‘The Station’ Packs A Punch In A Short Amount Of Time

Imagine this scenario: there is a huge discovery of a sentient alien race on another planet. But that alien race seems violent and is consistently caught up in battles and war. Do you approach the sentient beings with an olive branch? Or do you study them first to see if they are worthy of befriending?

In The Station, the world’s government decides to do the latter, so they set up a spy station near the newly-discovered planet and fill it with scientists, linguists and other researchers to determine if they should reach out to this new species. But then something goes wrong: all communications and signals from the station abruptly end. It is your job to travel to the station and find out what went wrong.

And here’s my review of how that all plays out.


Science fiction always offers intriguing possibilities, including contact with alien life forms, so that makes The Station interesting right out of the gate. And that story progresses as the player traverses the station all alone, searching for signs of life and hints of what happened. There are lots of audio clips, as well as notes and emails left along the way to fill in the blanks and it’s fun wandering around the station looking for them.

There’s just one problem here: this game is short. As in really short. The game time comes in at less than two hours, so this is one of those things you could play quickly. But strangely enough, even as short as it is, it packs a punch, complete with a shocking ending that you may or may not see coming.


This is a point and click adventure, so you’ll be doing a lot of wandering around the ship and pointing and clicking. That’s sort of the point, right? The key is to interact with everything in the environment. The game does a good job of helping you along so that you know what objects are important to interact with and what objects aren’t.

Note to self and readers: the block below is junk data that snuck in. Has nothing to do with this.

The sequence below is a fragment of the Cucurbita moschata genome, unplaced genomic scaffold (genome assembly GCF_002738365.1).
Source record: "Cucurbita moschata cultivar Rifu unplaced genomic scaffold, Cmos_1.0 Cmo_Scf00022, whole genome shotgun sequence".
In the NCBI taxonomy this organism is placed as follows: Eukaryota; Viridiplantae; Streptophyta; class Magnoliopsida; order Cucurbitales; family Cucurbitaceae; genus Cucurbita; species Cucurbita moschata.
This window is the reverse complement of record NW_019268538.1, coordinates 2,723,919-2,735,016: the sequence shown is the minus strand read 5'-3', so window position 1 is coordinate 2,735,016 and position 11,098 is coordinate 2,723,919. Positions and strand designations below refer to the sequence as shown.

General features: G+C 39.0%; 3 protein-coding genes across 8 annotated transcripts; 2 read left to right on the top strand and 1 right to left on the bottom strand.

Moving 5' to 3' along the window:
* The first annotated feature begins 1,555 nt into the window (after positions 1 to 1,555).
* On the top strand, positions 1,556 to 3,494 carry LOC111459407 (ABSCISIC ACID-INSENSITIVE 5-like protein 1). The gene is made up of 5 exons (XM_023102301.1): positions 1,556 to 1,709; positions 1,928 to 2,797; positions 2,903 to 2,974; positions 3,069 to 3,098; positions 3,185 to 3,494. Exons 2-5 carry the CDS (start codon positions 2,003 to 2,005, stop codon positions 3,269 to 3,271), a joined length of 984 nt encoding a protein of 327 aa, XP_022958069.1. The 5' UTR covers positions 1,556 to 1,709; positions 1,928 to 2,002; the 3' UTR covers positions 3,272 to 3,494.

There are also some puzzles that will need solving. They do provide a nice challenge, but aren’t so hard that you have the kind of nightmares you might have had playing Myst. Although the ship itself is open to exploring, the gameplay still leads you down the path of solving each mission as the game assigns it to you.

It did take me a few minutes to get used to controls on the PS4. For some reason, the interact button (which is almost always “X”) is actually R1. But eventually, it becomes second nature, or as second nature as something can get in a few hours.


This game also has some good sound, as most science fiction games do. The sound design reminded me a lot of SOMA, another similar game that I absolutely loved. There’s that quiet that comes with being the only person on a space station, but there are also those little noises that let you know that something is going on throughout your exploration of the station.

The voice acting is good, too. You get to know the characters through sound bites, so that’s important in a game like this. You hear their personalities come through from what little interaction you have with their audio files.

The Station


Basically, as previously mentioned, The Station is a short game. If you’re looking to have a space station that you can explore for a long amount of time, this probably isn’t the game for you. But if you’re looking to burn a few hours and get entertained for about the time it takes to watch a movie, I recommend this title. In spite of its brevity, it offers a nice story with a cool twist at the end that I really liked.

Rating: 3.5 out of 5 stars (3.5 / 5)

Note: FanGirlConfessions.com received a review copy of The Station for PlayStation 4.


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